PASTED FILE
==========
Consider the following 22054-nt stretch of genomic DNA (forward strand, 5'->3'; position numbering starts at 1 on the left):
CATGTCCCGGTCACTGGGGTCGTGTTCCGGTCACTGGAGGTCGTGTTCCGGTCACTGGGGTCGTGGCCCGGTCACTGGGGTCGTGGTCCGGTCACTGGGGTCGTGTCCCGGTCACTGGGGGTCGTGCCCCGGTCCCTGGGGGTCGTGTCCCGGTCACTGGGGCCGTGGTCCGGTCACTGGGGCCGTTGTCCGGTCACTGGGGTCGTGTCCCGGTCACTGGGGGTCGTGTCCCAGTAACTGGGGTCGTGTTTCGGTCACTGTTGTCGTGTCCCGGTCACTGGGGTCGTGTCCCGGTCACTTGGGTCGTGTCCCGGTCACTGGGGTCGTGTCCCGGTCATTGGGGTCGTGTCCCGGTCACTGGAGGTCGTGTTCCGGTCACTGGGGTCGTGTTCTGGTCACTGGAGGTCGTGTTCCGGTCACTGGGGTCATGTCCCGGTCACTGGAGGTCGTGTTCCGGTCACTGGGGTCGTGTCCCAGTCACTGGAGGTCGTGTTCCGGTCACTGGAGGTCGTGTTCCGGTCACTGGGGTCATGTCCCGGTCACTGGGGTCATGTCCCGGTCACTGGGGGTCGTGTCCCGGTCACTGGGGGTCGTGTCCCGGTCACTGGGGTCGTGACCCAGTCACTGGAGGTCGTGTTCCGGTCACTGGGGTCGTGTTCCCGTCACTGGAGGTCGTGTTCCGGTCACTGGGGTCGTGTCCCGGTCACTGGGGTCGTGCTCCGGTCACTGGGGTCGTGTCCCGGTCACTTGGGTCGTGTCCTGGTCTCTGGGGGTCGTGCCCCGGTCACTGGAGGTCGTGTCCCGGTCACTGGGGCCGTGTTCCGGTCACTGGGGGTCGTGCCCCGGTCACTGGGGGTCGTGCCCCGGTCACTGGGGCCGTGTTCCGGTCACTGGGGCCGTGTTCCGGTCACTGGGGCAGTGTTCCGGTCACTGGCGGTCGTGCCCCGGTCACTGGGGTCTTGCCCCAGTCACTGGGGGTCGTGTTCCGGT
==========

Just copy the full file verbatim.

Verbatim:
Consider the following 22054-nt stretch of genomic DNA (forward strand, 5'->3'; position numbering starts at 1 on the left):
CATGTCCCGGTCACTGGGGTCGTGTTCCGGTCACTGGAGGTCGTGTTCCGGTCACTGGGGTCGTGGCCCGGTCACTGGGGTCGTGGTCCGGTCACTGGGGTCGTGTCCCGGTCACTGGGGGTCGTGCCCCGGTCCCTGGGGGTCGTGTCCCGGTCACTGGGGCCGTGGTCCGGTCACTGGGGCCGTTGTCCGGTCACTGGGGTCGTGTCCCGGTCACTGGGGGTCGTGTCCCAGTAACTGGGGTCGTGTTTCGGTCACTGTTGTCGTGTCCCGGTCACTGGGGTCGTGTCCCGGTCACTTGGGTCGTGTCCCGGTCACTGGGGTCGTGTCCCGGTCATTGGGGTCGTGTCCCGGTCACTGGAGGTCGTGTTCCGGTCACTGGGGTCGTGTTCTGGTCACTGGAGGTCGTGTTCCGGTCACTGGGGTCATGTCCCGGTCACTGGAGGTCGTGTTCCGGTCACTGGGGTCGTGTCCCAGTCACTGGAGGTCGTGTTCCGGTCACTGGAGGTCGTGTTCCGGTCACTGGGGTCATGTCCCGGTCACTGGGGTCATGTCCCGGTCACTGGGGGTCGTGTCCCGGTCACTGGGGGTCGTGTCCCGGTCACTGGGGTCGTGACCCAGTCACTGGAGGTCGTGTTCCGGTCACTGGGGTCGTGTTCCCGTCACTGGAGGTCGTGTTCCGGTCACTGGGGTCGTGTCCCGGTCACTGGGGTCGTGCTCCGGTCACTGGGGTCGTGTCCCGGTCACTTGGGTCGTGTCCTGGTCTCTGGGGGTCGTGCCCCGGTCACTGGAGGTCGTGTCCCGGTCACTGGGGCCGTGTTCCGGTCACTGGGGGTCGTGCCCCGGTCACTGGGGGTCGTGCCCCGGTCACTGGGGCCGTGTTCCGGTCACTGGGGCCGTGTTCCGGTCACTGGGGCAGTGTTCCGGTCACTGGCGGTCGTGCCCCGGTCACTGGGGTCTTGCCCCAGTCACTGGGGGTCGTGTTCCGGT